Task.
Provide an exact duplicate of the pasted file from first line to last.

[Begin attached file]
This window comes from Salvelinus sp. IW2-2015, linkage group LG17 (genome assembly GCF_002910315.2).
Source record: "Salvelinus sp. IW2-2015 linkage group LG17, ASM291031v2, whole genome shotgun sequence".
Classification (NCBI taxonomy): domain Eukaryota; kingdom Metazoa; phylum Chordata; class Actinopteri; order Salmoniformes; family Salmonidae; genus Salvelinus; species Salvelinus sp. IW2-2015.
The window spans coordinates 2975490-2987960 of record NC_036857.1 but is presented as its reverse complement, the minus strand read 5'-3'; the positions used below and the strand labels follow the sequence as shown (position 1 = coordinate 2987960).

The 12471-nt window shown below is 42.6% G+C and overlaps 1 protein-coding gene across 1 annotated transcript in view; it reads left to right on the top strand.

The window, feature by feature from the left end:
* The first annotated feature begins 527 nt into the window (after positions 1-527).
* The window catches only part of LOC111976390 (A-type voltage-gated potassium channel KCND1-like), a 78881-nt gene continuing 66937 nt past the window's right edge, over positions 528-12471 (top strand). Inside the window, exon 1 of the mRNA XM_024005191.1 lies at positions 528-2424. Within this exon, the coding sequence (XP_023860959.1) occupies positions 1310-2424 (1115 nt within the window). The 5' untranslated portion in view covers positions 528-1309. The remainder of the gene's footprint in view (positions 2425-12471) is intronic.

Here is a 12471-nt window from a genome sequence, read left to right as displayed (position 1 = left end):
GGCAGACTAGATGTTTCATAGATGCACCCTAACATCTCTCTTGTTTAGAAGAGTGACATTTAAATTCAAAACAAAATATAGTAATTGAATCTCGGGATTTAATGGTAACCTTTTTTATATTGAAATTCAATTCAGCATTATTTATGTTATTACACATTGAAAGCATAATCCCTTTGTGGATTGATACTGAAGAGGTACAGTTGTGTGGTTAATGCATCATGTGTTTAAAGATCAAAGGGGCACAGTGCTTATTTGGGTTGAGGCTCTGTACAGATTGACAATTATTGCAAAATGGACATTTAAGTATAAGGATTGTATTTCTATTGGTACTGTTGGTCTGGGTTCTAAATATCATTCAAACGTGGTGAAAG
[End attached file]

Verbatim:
This window comes from Salvelinus sp. IW2-2015, linkage group LG17 (genome assembly GCF_002910315.2).
Source record: "Salvelinus sp. IW2-2015 linkage group LG17, ASM291031v2, whole genome shotgun sequence".
Classification (NCBI taxonomy): domain Eukaryota; kingdom Metazoa; phylum Chordata; class Actinopteri; order Salmoniformes; family Salmonidae; genus Salvelinus; species Salvelinus sp. IW2-2015.
The window spans coordinates 2975490-2987960 of record NC_036857.1 but is presented as its reverse complement, the minus strand read 5'-3'; the positions used below and the strand labels follow the sequence as shown (position 1 = coordinate 2987960).

The 12471-nt window shown below is 42.6% G+C and overlaps 1 protein-coding gene across 1 annotated transcript in view; it reads left to right on the top strand.

The window, feature by feature from the left end:
* The first annotated feature begins 527 nt into the window (after positions 1-527).
* The window catches only part of LOC111976390 (A-type voltage-gated potassium channel KCND1-like), a 78881-nt gene continuing 66937 nt past the window's right edge, over positions 528-12471 (top strand). Inside the window, exon 1 of the mRNA XM_024005191.1 lies at positions 528-2424. Within this exon, the coding sequence (XP_023860959.1) occupies positions 1310-2424 (1115 nt within the window). The 5' untranslated portion in view covers positions 528-1309. The remainder of the gene's footprint in view (positions 2425-12471) is intronic.

Here is a 12471-nt window from a genome sequence, read left to right as displayed (position 1 = left end):
GGCAGACTAGATGTTTCATAGATGCACCCTAACATCTCTCTTGTTTAGAAGAGTGACATTTAAATTCAAAACAAAATATAGTAATTGAATCTCGGGATTTAATGGTAACCTTTTTTATATTGAAATTCAATTCAGCATTATTTATGTTATTACACATTGAAAGCATAATCCCTTTGTGGATTGATACTGAAGAGGTACAGTTGTGTGGTTAATGCATCATGTGTTTAAAGATCAAAGGGGCACAGTGCTTATTTGGGTTGAGGCTCTGTACAGATTGACAATTATTGCAAAATGGACATTTAAGTATAAGGATTGTATTTCTATTGGTACTGTTGGTCTGGGTTCTAAATATCATTCAAACGTGGTGAAAG